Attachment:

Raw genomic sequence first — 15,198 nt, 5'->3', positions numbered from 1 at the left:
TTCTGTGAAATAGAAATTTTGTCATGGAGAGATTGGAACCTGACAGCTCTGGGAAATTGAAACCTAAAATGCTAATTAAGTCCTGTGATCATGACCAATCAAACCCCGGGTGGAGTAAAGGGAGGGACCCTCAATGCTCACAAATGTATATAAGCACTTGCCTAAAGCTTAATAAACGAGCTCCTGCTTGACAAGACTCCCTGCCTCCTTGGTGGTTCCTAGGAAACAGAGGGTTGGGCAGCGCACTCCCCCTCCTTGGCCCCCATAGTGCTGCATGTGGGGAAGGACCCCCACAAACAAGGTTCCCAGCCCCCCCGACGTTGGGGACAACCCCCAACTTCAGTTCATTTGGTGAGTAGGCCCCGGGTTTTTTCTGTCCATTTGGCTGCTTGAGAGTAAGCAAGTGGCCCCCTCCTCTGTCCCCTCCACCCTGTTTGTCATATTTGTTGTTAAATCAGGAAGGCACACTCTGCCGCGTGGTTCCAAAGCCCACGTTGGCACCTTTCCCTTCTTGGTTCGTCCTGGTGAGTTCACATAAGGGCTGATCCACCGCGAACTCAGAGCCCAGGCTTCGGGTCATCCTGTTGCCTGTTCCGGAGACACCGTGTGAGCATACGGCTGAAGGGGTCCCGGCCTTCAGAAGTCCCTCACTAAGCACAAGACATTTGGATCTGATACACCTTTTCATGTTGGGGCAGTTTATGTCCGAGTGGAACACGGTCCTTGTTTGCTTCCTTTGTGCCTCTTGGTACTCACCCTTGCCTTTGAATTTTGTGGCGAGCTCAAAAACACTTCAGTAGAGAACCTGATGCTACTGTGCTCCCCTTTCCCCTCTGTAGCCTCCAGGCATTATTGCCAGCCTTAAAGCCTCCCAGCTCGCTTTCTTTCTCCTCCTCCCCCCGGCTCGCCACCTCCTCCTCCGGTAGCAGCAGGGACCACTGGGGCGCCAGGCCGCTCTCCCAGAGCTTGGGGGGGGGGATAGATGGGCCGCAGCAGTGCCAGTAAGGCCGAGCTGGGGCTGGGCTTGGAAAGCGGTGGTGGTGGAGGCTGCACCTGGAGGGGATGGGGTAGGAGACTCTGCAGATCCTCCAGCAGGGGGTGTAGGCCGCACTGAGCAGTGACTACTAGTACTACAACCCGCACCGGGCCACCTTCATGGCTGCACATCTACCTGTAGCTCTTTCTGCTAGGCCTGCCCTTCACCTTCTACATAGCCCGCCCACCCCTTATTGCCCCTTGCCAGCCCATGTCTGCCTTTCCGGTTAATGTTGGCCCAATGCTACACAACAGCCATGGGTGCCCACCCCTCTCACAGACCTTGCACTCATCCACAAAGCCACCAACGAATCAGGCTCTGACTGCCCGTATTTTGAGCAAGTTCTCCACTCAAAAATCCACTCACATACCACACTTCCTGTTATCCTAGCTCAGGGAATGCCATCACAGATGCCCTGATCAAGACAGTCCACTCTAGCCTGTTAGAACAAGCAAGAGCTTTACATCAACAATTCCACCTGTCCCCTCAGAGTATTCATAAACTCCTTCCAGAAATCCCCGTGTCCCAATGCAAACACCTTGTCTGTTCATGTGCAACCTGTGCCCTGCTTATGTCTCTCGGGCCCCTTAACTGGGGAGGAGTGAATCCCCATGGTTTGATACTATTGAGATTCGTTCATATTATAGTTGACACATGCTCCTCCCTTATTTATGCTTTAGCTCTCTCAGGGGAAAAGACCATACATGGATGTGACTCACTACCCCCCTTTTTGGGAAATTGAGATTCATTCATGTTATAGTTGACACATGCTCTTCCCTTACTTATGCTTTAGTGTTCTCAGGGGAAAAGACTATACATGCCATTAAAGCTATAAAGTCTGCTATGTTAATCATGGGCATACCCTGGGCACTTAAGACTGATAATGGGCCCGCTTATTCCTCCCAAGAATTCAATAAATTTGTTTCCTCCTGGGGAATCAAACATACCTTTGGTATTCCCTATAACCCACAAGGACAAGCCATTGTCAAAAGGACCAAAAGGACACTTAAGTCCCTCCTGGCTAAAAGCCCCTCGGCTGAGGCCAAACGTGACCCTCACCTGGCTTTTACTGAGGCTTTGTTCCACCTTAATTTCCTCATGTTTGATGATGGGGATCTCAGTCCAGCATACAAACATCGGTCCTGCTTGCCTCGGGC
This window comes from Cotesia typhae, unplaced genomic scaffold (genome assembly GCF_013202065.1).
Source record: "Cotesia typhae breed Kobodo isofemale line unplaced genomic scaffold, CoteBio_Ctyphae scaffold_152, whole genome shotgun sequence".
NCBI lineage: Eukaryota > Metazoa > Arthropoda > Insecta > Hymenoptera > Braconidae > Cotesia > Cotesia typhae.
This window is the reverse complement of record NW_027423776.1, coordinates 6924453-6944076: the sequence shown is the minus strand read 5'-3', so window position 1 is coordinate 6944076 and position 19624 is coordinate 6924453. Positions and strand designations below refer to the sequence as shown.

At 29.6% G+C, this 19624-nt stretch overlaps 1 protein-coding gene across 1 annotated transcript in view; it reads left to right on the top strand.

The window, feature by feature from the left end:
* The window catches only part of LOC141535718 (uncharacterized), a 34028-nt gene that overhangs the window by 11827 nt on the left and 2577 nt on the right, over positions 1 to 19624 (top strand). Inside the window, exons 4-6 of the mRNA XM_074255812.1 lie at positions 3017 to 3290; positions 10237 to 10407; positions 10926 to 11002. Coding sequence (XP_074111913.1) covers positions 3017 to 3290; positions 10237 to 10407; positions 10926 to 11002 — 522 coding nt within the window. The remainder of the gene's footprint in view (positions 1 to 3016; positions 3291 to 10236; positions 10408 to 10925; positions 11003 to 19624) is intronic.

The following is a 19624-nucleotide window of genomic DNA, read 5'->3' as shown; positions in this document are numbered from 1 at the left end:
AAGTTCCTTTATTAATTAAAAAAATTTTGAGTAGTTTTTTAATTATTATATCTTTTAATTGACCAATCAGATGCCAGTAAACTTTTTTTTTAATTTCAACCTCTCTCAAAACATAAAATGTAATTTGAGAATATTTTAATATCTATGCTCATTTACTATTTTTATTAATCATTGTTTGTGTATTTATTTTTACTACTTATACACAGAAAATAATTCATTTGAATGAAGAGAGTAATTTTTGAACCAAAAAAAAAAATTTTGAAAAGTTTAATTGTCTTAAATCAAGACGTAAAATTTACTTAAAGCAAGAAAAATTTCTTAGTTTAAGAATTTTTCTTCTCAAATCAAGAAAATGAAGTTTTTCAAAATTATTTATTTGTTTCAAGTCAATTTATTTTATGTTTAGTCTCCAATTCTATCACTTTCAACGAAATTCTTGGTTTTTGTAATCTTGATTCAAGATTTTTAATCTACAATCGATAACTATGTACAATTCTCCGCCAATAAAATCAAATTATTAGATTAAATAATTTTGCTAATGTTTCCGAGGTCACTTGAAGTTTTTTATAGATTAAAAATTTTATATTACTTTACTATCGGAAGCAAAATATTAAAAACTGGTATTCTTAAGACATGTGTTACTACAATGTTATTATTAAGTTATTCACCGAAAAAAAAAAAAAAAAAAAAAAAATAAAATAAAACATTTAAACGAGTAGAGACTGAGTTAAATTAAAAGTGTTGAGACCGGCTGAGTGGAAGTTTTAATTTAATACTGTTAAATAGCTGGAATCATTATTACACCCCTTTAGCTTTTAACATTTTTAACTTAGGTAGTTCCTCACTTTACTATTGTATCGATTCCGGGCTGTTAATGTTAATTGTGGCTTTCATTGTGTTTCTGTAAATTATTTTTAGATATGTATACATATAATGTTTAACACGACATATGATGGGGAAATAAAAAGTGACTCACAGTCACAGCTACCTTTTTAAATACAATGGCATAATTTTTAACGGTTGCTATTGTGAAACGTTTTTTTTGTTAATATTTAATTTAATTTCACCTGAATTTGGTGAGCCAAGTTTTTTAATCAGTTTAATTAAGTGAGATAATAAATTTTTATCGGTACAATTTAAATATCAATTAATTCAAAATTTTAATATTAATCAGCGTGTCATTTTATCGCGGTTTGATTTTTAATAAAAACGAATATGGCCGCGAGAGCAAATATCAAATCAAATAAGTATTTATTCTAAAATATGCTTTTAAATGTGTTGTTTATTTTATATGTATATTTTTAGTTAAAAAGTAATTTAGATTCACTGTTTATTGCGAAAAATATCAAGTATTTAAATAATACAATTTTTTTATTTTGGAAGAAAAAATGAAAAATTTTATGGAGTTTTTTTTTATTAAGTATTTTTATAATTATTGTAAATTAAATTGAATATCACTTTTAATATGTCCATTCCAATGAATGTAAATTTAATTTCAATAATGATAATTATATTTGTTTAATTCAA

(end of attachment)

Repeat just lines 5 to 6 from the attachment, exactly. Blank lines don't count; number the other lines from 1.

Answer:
NCBI lineage: Eukaryota > Metazoa > Arthropoda > Insecta > Hymenoptera > Braconidae > Cotesia > Cotesia typhae.
This window is the reverse complement of record NW_027423776.1, coordinates 6924453-6944076: the sequence shown is the minus strand read 5'-3', so window position 1 is coordinate 6944076 and position 19624 is coordinate 6924453. Positions and strand designations below refer to the sequence as shown.